Using sudo in Linux: a mini tutorial

How can users have root (administrative) privileges in Linux, Unix without knowing the root password? One of the best answers to this question is sudo. Users login using their username and password and issue administrative commands placing sudo in front of the commands, e.g. sudo rpm -Uvh *.rpm , to run the command which installs and updates programs in Linux (rpm). For more details see this introduction to sudo from its authors. To create the file which assign administrative privileges to users -- the sudoers file, please read the sudoers documentation page.

This mini-tutorial focuses on the easiest way a user can use the administrative privileges assigned to him/her by the sudoers file, without knowing the root password. This version is for Linux Fedora Core and Red Hat graphical environment. There is another version for other Linux, Unix environments.

Fedora Core and Red Hat require you to become root using sudo before X Windows starts. Most installations start by default in graphical mode, asking for username and password already in X Windows. This seems to prevent the use of sudo to have access to Fedora and Red Hat graphical tools requiring root privileges. The following procedure will guide you to solve this problem:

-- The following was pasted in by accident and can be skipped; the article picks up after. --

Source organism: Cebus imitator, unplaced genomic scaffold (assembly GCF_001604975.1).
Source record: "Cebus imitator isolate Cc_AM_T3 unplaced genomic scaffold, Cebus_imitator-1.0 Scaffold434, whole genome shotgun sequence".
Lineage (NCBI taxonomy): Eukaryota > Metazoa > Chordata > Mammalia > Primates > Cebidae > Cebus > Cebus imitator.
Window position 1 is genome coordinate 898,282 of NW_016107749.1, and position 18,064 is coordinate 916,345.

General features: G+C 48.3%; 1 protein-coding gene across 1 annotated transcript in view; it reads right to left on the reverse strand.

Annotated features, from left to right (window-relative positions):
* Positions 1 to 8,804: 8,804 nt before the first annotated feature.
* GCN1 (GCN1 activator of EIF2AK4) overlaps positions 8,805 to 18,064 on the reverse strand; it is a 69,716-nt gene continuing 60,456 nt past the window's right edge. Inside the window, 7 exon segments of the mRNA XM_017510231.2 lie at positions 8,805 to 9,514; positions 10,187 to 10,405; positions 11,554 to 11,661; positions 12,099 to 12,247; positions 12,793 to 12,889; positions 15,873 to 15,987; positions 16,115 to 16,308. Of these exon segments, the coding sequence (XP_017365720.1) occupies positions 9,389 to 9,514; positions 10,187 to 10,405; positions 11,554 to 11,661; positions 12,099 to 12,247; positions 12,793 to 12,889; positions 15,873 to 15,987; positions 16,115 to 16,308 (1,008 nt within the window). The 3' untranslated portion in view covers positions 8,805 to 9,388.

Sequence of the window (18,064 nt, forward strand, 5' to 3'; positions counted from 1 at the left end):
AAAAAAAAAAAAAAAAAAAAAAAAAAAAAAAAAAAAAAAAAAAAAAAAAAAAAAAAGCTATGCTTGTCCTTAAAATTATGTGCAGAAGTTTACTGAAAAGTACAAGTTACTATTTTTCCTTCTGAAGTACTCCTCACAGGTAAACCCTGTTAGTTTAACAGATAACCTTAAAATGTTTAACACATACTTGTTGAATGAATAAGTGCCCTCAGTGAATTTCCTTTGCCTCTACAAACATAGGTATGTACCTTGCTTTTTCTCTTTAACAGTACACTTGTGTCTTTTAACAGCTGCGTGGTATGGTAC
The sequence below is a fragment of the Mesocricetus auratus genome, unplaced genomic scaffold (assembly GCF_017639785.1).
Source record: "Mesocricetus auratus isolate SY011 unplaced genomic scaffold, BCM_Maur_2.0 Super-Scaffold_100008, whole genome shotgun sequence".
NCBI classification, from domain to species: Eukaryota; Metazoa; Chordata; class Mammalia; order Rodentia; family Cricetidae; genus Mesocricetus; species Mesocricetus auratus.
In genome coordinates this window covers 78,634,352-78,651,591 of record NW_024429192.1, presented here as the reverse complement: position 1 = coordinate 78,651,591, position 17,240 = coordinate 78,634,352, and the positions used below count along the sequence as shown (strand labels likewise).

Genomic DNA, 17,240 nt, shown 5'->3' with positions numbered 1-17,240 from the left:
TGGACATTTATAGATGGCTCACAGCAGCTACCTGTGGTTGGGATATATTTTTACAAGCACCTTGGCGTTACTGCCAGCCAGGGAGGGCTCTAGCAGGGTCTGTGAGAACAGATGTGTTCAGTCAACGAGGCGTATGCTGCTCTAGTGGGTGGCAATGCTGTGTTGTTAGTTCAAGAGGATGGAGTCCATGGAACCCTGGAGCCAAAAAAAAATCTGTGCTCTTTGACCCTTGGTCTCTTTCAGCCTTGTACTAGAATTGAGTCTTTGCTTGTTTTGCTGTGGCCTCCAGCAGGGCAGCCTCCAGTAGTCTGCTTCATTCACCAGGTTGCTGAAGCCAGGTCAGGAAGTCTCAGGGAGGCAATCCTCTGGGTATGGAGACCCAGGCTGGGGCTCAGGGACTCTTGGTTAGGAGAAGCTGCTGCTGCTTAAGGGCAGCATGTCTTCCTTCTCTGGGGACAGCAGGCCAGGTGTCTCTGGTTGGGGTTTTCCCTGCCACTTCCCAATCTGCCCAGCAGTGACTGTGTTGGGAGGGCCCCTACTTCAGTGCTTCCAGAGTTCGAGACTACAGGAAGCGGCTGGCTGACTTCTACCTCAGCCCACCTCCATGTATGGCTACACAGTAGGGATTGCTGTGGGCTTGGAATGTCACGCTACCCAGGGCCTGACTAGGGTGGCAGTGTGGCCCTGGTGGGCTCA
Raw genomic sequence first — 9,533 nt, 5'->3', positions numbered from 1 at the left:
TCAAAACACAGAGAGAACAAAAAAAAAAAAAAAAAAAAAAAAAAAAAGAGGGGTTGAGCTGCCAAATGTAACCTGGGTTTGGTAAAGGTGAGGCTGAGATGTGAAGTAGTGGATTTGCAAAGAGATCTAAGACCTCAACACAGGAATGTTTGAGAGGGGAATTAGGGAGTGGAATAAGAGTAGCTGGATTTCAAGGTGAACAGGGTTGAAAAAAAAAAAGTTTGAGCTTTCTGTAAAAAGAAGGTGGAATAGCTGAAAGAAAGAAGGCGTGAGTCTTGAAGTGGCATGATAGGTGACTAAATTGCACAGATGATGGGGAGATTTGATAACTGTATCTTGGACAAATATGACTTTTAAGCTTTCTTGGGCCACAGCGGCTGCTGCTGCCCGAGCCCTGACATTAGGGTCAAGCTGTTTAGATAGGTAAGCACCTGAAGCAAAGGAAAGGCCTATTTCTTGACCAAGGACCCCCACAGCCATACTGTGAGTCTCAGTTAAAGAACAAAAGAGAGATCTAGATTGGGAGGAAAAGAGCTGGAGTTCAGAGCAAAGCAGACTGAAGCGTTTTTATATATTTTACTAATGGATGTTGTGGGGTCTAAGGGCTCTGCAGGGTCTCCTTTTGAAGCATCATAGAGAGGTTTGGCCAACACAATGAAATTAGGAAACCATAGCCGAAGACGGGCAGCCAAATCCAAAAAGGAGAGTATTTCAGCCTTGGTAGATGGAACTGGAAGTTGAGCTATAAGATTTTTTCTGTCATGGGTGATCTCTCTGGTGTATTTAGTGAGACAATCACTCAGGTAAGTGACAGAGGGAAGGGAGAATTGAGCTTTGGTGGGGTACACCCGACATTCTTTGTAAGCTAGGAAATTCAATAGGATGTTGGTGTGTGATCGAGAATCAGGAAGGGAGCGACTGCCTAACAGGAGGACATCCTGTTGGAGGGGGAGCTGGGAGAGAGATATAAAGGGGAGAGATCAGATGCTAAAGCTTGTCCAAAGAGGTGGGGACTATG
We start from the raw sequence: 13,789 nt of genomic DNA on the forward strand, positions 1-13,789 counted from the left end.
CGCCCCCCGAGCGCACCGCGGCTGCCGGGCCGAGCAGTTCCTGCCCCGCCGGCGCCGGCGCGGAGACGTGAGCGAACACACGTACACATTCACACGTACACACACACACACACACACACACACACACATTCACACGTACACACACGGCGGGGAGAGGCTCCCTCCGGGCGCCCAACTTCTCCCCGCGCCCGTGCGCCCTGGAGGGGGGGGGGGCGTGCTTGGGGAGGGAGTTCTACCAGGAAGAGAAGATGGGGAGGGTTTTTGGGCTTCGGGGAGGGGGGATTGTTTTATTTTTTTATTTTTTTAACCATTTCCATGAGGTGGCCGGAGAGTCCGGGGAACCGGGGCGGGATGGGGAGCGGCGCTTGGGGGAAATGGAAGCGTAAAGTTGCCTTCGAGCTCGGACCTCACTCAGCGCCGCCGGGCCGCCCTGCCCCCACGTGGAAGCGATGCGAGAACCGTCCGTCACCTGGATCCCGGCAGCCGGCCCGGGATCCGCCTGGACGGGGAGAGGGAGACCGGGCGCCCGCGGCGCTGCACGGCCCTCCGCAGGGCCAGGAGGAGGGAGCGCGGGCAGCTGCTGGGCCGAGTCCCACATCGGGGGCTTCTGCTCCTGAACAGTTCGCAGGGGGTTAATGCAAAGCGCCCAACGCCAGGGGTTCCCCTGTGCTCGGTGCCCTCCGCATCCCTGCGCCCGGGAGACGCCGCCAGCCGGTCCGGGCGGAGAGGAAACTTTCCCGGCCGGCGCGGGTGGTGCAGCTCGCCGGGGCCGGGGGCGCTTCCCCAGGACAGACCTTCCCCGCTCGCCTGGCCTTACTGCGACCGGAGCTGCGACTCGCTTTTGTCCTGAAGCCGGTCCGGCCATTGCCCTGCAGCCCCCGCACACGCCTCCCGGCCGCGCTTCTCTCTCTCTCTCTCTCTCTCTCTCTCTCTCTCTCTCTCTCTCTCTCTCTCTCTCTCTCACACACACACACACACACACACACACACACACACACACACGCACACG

1. log in Linux graphical mode as usual, answering your username and password
  2. open a terminal, shell window.
  3. at the bash shell prompt $ type sudo -v
  4. Linux will ask you for a password -- enter the password of your account
  5.    For the next 5 minutes it will not ask you for your password when you use sudo.
  6. after Linux returns the bash shell prompt $ type sudo su -
  7.   Since you already have root privileges, it will not ask you for the root password
  8. Linux will reply with something like [root@mislab01x root]#
    Linux accepts your login as root and gives you the root path. You are now ready to start X Windows as root!
  9. at the prompt # type startx -- :1 vt8    This will start another X Windows session with root privileges
  10. You can now use all graphical tools requiring root privileges.

This page is maintained by Al Bento who can be reached at This page was last updated on March 8, 2006. Although we will attempt to keep this information accurate, we can not guarantee the accuracy of the information provided.